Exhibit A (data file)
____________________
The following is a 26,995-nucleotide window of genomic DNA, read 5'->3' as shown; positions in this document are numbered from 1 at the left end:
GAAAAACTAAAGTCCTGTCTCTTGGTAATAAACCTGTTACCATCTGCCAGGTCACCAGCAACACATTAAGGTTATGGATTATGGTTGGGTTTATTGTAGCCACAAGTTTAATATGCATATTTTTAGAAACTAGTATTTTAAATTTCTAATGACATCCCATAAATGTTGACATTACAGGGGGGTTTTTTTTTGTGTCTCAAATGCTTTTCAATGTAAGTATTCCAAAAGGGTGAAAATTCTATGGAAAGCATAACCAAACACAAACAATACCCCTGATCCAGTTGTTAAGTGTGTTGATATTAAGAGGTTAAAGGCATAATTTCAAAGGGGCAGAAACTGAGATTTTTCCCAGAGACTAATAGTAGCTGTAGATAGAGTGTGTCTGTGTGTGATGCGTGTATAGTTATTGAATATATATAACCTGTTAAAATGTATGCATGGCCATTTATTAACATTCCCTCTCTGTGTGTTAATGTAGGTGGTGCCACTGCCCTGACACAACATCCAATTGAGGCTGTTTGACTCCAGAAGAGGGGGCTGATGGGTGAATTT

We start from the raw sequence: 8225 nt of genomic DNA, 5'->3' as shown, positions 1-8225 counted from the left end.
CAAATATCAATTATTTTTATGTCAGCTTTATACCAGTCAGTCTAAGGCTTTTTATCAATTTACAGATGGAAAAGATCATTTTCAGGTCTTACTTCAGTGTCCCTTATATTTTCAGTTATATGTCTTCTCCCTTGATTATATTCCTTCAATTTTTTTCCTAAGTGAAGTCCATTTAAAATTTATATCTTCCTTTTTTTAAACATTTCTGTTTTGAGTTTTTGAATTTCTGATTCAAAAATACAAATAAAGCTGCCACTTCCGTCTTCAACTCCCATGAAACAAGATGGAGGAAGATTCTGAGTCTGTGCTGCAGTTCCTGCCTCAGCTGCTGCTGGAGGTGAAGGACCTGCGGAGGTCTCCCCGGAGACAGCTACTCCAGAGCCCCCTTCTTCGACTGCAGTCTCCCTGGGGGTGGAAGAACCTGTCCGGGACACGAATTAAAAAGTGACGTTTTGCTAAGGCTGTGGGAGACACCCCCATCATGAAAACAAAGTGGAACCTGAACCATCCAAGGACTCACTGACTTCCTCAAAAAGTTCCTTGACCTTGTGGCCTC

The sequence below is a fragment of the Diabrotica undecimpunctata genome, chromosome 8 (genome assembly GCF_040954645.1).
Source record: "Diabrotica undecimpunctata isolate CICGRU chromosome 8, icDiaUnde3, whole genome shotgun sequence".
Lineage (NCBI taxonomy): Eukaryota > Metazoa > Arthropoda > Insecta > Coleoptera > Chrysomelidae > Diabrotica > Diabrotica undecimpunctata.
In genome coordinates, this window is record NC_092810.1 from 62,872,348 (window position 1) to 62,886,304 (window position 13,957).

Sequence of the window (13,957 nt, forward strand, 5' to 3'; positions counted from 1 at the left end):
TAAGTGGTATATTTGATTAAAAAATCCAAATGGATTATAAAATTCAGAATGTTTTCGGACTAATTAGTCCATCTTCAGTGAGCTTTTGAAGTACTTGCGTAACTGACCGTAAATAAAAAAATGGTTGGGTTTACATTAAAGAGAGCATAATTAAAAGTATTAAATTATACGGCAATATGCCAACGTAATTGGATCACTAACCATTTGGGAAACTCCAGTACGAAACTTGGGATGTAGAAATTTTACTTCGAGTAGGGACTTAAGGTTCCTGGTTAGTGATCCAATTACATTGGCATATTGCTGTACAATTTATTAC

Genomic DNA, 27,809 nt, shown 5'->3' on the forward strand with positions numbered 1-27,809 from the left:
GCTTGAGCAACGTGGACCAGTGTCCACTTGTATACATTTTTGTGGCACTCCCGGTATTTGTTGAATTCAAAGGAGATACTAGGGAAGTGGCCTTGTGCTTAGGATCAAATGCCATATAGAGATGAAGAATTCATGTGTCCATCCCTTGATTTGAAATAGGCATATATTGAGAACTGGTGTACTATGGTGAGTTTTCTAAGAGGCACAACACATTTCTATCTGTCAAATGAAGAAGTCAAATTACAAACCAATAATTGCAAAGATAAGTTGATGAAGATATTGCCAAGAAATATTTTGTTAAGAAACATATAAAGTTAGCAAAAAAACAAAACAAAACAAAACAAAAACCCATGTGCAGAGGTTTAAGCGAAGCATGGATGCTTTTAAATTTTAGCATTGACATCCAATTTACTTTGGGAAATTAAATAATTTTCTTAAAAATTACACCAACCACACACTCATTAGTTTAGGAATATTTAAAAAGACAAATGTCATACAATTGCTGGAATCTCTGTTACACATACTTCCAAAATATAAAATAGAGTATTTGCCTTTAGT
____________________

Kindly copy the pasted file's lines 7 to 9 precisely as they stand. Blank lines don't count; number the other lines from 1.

Lineage (NCBI taxonomy): Eukaryota > Metazoa > Arthropoda > Insecta > Coleoptera > Chrysomelidae > Diabrotica > Diabrotica undecimpunctata.
In genome coordinates, this window is record NC_092810.1 from 62,872,348 (window position 1) to 62,886,304 (window position 13,957).

Sequence of the window (13,957 nt, forward strand, 5' to 3'; positions counted from 1 at the left end):